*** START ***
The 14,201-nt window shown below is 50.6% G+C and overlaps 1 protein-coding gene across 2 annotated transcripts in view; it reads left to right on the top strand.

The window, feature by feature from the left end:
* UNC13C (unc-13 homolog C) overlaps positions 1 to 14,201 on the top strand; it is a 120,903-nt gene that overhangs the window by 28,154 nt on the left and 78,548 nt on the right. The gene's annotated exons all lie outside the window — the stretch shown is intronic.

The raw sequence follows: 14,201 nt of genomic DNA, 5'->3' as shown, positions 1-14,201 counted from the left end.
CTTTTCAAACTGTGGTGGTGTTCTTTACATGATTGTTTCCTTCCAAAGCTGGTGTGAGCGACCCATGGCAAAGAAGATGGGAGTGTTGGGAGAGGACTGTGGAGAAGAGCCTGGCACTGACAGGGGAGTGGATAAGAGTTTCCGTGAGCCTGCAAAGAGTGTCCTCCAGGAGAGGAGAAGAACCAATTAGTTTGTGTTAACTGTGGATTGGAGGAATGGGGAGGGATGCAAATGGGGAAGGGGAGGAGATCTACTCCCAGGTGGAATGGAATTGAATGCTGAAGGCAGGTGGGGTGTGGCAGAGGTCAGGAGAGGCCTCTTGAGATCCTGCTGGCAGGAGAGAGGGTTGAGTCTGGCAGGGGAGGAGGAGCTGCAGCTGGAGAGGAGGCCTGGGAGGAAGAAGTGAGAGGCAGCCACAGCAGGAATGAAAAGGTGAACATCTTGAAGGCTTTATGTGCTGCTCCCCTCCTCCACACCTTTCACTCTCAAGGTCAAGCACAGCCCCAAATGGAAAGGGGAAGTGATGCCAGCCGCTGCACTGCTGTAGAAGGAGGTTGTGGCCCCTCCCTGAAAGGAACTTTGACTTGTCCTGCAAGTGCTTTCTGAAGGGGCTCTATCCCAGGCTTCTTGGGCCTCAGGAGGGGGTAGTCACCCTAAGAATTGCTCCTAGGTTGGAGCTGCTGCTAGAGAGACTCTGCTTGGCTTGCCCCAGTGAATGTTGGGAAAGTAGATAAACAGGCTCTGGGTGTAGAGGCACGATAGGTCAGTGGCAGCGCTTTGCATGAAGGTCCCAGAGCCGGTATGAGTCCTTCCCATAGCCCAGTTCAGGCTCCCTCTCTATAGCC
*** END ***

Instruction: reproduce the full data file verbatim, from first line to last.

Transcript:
The 14,201-nt window shown below is 50.6% G+C and overlaps 1 protein-coding gene across 2 annotated transcripts in view; it reads left to right on the top strand.

The window, feature by feature from the left end:
* UNC13C (unc-13 homolog C) overlaps positions 1 to 14,201 on the top strand; it is a 120,903-nt gene that overhangs the window by 28,154 nt on the left and 78,548 nt on the right. The gene's annotated exons all lie outside the window — the stretch shown is intronic.

The raw sequence follows: 14,201 nt of genomic DNA, 5'->3' as shown, positions 1-14,201 counted from the left end.
CTTTTCAAACTGTGGTGGTGTTCTTTACATGATTGTTTCCTTCCAAAGCTGGTGTGAGCGACCCATGGCAAAGAAGATGGGAGTGTTGGGAGAGGACTGTGGAGAAGAGCCTGGCACTGACAGGGGAGTGGATAAGAGTTTCCGTGAGCCTGCAAAGAGTGTCCTCCAGGAGAGGAGAAGAACCAATTAGTTTGTGTTAACTGTGGATTGGAGGAATGGGGAGGGATGCAAATGGGGAAGGGGAGGAGATCTACTCCCAGGTGGAATGGAATTGAATGCTGAAGGCAGGTGGGGTGTGGCAGAGGTCAGGAGAGGCCTCTTGAGATCCTGCTGGCAGGAGAGAGGGTTGAGTCTGGCAGGGGAGGAGGAGCTGCAGCTGGAGAGGAGGCCTGGGAGGAAGAAGTGAGAGGCAGCCACAGCAGGAATGAAAAGGTGAACATCTTGAAGGCTTTATGTGCTGCTCCCCTCCTCCACACCTTTCACTCTCAAGGTCAAGCACAGCCCCAAATGGAAAGGGGAAGTGATGCCAGCCGCTGCACTGCTGTAGAAGGAGGTTGTGGCCCCTCCCTGAAAGGAACTTTGACTTGTCCTGCAAGTGCTTTCTGAAGGGGCTCTATCCCAGGCTTCTTGGGCCTCAGGAGGGGGTAGTCACCCTAAGAATTGCTCCTAGGTTGGAGCTGCTGCTAGAGAGACTCTGCTTGGCTTGCCCCAGTGAATGTTGGGAAAGTAGATAAACAGGCTCTGGGTGTAGAGGCACGATAGGTCAGTGGCAGCGCTTTGCATGAAGGTCCCAGAGCCGGTATGAGTCCTTCCCATAGCCCAGTTCAGGCTCCCTCTCTATAGCC